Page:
Now, these chips aren’t denominated, so you’ll have to know some poker conventions to determine their value. In most casinos, blues and whites are worth $1, reds are worth $5, and greens are $25. But board gamers might not necessarily know that, which may require you to create a guide to train them into internalizing the values.
For most people, plastic chips serve their purpose. But for me, I want something a little more from my chips. One big issue is that these chips aren’t built all that well. Some of these chips aren’t fully flat. If I put a stack together and press down on them, they’ll wiggle around. When I press one side, and then another, the chips will see-saw around. Finally, if I press and hold down one side and hold it up to a light source, I can see gaps within those chips.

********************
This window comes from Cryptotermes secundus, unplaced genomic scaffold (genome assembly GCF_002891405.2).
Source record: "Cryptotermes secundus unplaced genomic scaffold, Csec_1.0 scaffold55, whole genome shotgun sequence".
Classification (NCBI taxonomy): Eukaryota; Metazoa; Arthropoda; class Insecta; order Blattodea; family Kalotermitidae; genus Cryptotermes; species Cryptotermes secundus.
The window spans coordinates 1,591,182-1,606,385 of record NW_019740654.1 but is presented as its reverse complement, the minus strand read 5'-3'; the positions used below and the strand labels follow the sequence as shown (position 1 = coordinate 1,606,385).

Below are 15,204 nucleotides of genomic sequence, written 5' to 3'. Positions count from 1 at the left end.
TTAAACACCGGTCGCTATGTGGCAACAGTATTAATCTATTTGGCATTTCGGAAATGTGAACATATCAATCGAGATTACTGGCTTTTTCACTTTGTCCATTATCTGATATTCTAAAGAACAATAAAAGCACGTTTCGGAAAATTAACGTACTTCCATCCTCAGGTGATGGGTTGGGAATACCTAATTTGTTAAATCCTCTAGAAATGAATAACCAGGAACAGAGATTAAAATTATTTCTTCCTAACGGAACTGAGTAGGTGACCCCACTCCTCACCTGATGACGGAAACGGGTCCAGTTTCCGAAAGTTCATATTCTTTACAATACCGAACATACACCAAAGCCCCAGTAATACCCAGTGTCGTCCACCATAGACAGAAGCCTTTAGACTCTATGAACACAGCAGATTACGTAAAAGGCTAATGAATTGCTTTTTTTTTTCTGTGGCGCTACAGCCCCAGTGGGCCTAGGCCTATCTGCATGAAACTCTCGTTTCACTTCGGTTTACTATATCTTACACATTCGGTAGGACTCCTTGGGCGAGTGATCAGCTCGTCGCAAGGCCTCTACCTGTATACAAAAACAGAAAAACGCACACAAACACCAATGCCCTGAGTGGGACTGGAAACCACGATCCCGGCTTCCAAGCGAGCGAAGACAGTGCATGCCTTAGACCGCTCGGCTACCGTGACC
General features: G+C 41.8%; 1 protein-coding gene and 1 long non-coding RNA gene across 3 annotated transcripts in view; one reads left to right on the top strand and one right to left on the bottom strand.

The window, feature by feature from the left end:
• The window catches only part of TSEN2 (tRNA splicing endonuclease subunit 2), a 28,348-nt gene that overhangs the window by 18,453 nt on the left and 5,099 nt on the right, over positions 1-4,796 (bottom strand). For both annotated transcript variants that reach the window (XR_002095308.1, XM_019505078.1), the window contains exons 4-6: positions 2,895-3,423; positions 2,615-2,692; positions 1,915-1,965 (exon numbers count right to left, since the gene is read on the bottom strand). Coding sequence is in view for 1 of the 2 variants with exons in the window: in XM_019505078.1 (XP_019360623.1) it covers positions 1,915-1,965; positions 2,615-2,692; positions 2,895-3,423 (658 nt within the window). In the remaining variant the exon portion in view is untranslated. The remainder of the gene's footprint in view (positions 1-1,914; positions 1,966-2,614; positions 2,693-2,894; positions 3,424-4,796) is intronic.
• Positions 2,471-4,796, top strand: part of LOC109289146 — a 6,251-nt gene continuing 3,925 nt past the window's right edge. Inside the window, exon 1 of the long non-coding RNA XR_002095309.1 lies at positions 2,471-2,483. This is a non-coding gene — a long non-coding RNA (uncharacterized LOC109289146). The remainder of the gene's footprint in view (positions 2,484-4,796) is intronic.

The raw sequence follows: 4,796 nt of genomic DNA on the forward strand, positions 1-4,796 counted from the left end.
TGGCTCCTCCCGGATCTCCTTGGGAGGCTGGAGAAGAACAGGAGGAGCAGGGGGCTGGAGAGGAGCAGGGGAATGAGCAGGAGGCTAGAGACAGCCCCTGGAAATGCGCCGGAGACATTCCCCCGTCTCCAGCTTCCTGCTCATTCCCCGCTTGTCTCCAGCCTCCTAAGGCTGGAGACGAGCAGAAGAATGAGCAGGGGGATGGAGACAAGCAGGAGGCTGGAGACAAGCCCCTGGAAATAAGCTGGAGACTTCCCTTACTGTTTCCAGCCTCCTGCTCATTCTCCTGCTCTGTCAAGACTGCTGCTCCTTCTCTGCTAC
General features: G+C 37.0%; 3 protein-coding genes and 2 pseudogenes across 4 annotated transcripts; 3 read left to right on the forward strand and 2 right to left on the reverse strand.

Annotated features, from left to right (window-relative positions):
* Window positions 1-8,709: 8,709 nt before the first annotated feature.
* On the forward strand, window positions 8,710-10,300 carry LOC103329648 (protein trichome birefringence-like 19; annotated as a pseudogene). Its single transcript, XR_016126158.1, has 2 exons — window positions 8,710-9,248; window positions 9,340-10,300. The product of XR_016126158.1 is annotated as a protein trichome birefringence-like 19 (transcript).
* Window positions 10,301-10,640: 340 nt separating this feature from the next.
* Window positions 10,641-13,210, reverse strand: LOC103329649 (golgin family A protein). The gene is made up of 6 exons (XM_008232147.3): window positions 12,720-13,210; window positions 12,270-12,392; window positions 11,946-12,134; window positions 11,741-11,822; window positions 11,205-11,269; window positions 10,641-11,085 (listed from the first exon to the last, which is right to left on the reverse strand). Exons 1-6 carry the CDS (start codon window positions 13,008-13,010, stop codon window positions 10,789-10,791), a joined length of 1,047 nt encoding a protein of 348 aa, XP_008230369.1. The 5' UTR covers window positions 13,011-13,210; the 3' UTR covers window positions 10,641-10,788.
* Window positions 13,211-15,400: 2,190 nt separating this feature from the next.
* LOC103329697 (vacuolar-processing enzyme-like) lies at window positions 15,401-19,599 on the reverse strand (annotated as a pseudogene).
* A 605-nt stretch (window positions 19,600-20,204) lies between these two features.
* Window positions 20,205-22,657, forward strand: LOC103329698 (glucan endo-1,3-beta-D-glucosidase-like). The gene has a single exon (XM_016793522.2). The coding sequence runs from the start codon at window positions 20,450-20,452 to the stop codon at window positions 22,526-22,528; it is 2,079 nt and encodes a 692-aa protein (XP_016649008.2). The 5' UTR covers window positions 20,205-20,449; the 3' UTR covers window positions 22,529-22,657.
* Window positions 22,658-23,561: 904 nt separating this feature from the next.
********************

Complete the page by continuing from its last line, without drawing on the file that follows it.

The issues I’ve mentioned are more prevalent with the dice chips. So if you want a cheap plastic chip but one that’s reasonably well-built, I’d use the Bicycle chips. Although they’re also plastic, they hold up a lot better.
But if those points I mention aren’t concerns, if you don’t mind the fact that these chips aren’t well-built, they’ll get the job done. You can get yourself a set of 300 plastic chips for about 10 cents each, or $30 for the whole set. It’s a great price if you’re looking to get your feet wet in the world of poker chips. Buy through Amazon here.
Poker Knights Chips are OK